Editor's note: The following 1996 essay was published on August 13, 2004 in Resource Library with permission of Thomas Daives, New Canaan, CT. If you have questions or comments regarding the essay please contact Mr. Daives through the Rockport Art Association, or by writing to the author at 58 Beacon Hill Lane, New Canaan, CT, 06480.
A. T. Hibbard, N.A.
by Thomas Davies
While at Normal, Hibbard frequently visited the Museum of Fine Arts where he was particularly attracted to Monet. Fifty years later he commented, "Monet made sense. I liked his color separation and the effects he got. I decided broken color was for me." Besides the French impressionists he liked and studied the work of Metcalf and Hassam.
In the autumn of 1909, Aldro Hibbard entered the Boston Museum School of Art with an intensive four year program ahead of him. Among his instructors were Boston's most prestigious artists of the day, Frank Benson, Frederick Bosely and Edmund Tarbell. Again, as an exceptional figure painter, Hibbard found portraiture to be confining. He said years later. "My forte is being outdoors. That's where most of my life has been spent, by choice. That's where you get the stimulation and the excitement of the unexpected. Nature won't come to your studio, you must go to her." Aldro T. Hibbard was becoming a committed landscape painter.
After seven grueling years of study Hibbard was ready, in 1913 to conquer the real world. He was honored as the only American, and one of only four students to receive a two year Museum School Paige Traveling Scholarship to Europe. In September of 1913 he departed on the White Star liner Arabic for the United Kingdom to begin his whirlwind exposure to European culture, art, museums and a constant barrage of new stimuli wherever he went. His diary entries show he was fascinated by the National Gallery in London and visited it frequently. By November, he established quarters in Paris on Montparnesse. His exposure to new movements like Cubism and futurist art were met with displeasure, "rotten from every point of view." However, be judged the work of Sisley, Pissaro and other Monet's he studied as "quite good." After France Hibbard headed for Spain and the Prado in Madrid. His journal entries note he found some great pictures by Murillo and Velasquez. From Hibbard's diaries, it appears he was most impacted by a visit to the great Joaquin Soralla's home and studio where he met the master, was deeply impressed by his studio and ample supply of antiques, sculptures and flower gardens. Although Hibbard disagreed with Soralla's views on the value of art schools and visiting museums, he certainly agreed with his strong view on painting direct from Nature.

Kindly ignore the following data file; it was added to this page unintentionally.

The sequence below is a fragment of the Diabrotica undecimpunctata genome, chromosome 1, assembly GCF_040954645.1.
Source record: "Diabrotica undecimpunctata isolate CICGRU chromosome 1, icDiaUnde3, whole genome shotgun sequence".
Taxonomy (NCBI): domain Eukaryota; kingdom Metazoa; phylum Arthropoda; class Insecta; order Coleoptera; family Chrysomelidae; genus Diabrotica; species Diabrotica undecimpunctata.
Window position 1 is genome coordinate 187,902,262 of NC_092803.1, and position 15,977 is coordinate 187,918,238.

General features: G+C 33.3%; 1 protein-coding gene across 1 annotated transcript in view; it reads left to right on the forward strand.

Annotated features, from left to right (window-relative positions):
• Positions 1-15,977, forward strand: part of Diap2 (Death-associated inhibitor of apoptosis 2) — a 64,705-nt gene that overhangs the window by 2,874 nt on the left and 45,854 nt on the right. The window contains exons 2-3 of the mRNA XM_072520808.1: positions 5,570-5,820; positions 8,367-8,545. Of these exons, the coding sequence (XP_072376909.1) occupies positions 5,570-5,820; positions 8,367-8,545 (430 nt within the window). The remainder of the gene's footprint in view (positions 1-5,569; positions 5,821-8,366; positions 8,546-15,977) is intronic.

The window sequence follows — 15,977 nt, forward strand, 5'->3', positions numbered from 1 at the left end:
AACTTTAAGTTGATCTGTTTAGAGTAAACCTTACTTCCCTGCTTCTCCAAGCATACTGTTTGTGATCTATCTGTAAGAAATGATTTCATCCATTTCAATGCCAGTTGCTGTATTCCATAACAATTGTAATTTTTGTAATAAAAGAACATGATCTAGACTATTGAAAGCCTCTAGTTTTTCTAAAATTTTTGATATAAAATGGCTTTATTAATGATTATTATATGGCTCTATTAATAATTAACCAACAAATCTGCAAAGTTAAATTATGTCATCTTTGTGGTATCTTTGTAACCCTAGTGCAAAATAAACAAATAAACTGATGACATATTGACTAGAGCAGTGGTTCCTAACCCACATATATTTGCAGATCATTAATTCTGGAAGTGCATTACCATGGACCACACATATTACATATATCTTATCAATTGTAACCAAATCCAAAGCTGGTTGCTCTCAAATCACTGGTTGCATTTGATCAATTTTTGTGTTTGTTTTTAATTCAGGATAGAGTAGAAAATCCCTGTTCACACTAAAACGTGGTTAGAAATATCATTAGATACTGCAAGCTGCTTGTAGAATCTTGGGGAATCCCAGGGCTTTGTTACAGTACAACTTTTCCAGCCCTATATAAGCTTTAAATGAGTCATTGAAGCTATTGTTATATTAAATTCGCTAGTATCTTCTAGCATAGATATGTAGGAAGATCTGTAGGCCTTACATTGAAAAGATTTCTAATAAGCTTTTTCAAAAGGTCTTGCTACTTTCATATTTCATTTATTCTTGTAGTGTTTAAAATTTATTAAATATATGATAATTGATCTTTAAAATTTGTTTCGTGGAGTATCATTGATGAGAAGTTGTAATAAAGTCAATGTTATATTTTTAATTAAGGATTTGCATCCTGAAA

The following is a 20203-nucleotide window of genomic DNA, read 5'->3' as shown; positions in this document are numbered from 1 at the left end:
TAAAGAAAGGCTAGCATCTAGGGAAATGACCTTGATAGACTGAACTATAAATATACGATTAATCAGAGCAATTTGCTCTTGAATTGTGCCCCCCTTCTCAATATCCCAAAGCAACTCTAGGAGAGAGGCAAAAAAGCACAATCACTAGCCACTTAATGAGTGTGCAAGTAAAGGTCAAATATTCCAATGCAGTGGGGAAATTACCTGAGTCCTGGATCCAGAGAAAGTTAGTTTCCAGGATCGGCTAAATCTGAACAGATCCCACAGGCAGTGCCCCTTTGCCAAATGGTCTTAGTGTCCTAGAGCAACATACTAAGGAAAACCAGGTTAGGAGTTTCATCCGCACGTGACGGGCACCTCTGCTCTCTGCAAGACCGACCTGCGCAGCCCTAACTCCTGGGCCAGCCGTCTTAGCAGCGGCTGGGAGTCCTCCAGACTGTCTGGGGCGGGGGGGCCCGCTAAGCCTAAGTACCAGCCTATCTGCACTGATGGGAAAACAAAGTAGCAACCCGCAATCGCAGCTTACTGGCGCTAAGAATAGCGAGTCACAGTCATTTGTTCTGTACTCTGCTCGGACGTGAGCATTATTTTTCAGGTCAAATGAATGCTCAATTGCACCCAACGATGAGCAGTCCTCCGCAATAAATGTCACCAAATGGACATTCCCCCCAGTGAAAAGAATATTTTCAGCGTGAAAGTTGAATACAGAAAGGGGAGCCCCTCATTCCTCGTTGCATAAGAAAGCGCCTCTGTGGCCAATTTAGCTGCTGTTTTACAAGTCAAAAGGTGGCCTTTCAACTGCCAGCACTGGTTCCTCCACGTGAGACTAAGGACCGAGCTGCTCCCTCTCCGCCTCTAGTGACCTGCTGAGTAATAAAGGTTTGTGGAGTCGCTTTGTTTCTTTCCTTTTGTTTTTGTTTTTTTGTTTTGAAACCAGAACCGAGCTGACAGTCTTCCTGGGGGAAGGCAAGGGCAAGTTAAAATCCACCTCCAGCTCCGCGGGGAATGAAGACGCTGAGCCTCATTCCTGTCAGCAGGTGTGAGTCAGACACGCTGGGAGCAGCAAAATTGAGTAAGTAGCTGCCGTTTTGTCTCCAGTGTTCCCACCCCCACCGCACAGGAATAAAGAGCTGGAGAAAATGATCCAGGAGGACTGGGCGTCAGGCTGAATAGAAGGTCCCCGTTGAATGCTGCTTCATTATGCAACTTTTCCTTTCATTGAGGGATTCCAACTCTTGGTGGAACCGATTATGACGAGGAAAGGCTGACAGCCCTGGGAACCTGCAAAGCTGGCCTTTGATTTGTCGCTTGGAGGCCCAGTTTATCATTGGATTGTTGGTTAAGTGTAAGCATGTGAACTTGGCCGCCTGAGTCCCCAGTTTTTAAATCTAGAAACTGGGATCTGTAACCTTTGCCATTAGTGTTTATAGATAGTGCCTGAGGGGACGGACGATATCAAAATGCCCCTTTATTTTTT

It was in Cercedilla near Madrid, in January of 1914 that Aldro T. Hibbard encountered a life changing event. In this very rugged region, he embarked upon a hike into the nearby mountains, with his paints, brushes and canvases. He got caught in a snow storm of blizzard proportions. The temperatures dropped sharply and it, "became so cold my medium froze and snow and sleet mixed with my paints. I finally got under the eaves of an old barn where ox teams and sheep were. About froze working, but such is art." The ground work was laid, the pattern was set for future Vermont snowstorms, oxen, loggers, horseteams, and maple sugaring scenes. Aldro Hibbard had taken the first step to becoming one of America's pre-eminent snow painters.